The police have yet to charge anyone for this murder. Some members of the Crimean Tatar community - which made up about 12% of the population of the peninsula in 2001 - believe it was a racist attack. Others fear it might be part of a plan to ignite a conflict between the ethnic minority and Russian majority on the peninsula.
Crimea was conquered by Catherine the Great in the 18th Century but Tatars remained the dominant population until they were deported by Stalin during World War Two. When they were eventually allowed to return to their homeland after the break-up of the Soviet Union, many found Russians living in their former homes. Quarrels over property and land rights have caused persistent tensions over the past two decades.
"When we came back from exile in Uzbekistan there were strangers in my parent's house but we didn't try and kick them out," says Seiran's mother Elvira.
"Instead we built our own house brick by brick with our own sweat and blood. They didn't leave us anything - not a single cow or piece of furniture."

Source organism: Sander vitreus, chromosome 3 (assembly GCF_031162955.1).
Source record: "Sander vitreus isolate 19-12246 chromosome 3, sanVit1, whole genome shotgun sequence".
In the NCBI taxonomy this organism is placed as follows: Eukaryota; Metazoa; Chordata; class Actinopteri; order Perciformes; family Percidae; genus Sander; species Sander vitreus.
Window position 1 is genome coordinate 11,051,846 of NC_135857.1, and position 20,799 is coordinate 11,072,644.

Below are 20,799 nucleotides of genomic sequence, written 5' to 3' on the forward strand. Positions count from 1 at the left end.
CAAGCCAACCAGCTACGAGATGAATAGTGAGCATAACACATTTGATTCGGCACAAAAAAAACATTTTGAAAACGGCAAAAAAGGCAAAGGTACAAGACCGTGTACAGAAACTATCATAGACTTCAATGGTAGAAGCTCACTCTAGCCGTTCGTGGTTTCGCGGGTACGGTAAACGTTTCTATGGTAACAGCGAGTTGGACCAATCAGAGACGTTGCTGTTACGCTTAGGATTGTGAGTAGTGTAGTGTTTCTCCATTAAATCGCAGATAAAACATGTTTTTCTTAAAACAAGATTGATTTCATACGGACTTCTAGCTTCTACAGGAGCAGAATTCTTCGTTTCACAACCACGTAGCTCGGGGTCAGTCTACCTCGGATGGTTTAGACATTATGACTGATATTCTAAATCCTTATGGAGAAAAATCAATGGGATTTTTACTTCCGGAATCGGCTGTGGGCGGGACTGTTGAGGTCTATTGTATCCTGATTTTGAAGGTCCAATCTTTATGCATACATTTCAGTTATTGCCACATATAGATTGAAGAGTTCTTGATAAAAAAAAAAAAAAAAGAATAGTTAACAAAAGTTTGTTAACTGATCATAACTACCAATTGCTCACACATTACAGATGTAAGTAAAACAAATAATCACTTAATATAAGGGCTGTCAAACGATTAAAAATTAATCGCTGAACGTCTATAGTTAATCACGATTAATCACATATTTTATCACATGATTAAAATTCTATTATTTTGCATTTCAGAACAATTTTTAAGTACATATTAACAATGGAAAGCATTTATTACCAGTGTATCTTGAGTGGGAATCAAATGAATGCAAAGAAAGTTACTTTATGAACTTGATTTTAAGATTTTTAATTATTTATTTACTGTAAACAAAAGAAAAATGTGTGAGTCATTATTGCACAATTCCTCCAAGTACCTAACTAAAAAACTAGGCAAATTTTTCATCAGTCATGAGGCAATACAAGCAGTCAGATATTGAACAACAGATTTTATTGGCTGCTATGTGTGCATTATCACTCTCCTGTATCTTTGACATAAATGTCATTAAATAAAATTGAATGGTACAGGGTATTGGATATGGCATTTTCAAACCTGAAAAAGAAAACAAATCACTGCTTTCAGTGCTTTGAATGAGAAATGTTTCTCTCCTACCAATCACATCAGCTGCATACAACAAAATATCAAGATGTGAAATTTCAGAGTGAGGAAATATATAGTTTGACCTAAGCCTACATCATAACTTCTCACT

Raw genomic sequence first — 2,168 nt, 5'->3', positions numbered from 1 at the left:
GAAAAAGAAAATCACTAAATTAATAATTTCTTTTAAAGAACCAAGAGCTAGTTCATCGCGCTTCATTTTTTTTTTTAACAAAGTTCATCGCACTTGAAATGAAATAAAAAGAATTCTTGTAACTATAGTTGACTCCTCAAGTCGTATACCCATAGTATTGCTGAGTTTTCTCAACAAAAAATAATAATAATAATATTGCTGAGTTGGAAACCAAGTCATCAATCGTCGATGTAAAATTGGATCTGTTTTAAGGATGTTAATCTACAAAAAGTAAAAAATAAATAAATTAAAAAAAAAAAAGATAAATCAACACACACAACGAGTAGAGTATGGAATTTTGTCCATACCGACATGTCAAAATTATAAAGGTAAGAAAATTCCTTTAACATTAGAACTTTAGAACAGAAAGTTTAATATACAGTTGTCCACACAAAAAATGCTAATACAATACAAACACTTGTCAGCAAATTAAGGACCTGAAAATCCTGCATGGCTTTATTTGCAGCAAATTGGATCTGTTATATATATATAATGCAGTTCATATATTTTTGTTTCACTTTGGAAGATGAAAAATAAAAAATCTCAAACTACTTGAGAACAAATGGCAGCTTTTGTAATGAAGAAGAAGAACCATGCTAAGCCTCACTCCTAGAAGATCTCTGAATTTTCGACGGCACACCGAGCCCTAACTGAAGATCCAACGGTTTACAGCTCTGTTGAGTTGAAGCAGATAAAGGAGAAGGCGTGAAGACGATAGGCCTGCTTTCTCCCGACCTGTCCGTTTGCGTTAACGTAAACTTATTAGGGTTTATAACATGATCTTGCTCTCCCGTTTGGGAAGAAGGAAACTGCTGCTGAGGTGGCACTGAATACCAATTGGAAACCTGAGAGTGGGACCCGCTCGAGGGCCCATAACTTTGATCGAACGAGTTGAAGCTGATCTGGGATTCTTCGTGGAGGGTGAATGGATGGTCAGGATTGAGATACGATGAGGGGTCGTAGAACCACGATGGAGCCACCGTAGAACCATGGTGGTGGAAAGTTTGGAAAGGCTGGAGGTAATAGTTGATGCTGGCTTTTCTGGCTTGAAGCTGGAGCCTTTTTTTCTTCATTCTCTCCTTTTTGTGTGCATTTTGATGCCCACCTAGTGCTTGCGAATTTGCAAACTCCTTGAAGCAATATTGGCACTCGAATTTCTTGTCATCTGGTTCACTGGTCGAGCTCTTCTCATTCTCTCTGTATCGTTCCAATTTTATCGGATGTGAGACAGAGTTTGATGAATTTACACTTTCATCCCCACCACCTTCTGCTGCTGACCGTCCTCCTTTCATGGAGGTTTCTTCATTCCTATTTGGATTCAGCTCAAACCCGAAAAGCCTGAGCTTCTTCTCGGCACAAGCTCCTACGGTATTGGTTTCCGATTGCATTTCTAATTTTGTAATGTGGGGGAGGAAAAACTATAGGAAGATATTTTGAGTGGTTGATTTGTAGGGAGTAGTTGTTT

Like many Crimean Tatars, the family was angry when the authorities banned a demonstration in May marking 70 years since the mass deportation. "Of course people gathered in the main square anyway but then they flew helicopters over our heads to drown out the speeches," says Elvira.
When the police failed to investigate Seiran's disappearance she wrote a letter to the Russian president. "I told Vladimir Putin that I became a Russian citizen in March," she says. "And as a Russian citizen I needed his help - my son has gone missing and nobody is doing anything."
Ten days later Elvira got a reply from the president's office assuring her that the authorities are committed to finding Seiran. Then the acting Prime Minister of Crimea, Sergei Aksyonov, appeared on local television saying he knew nothing about the missing men but would investigate. A detective was finally put on the case.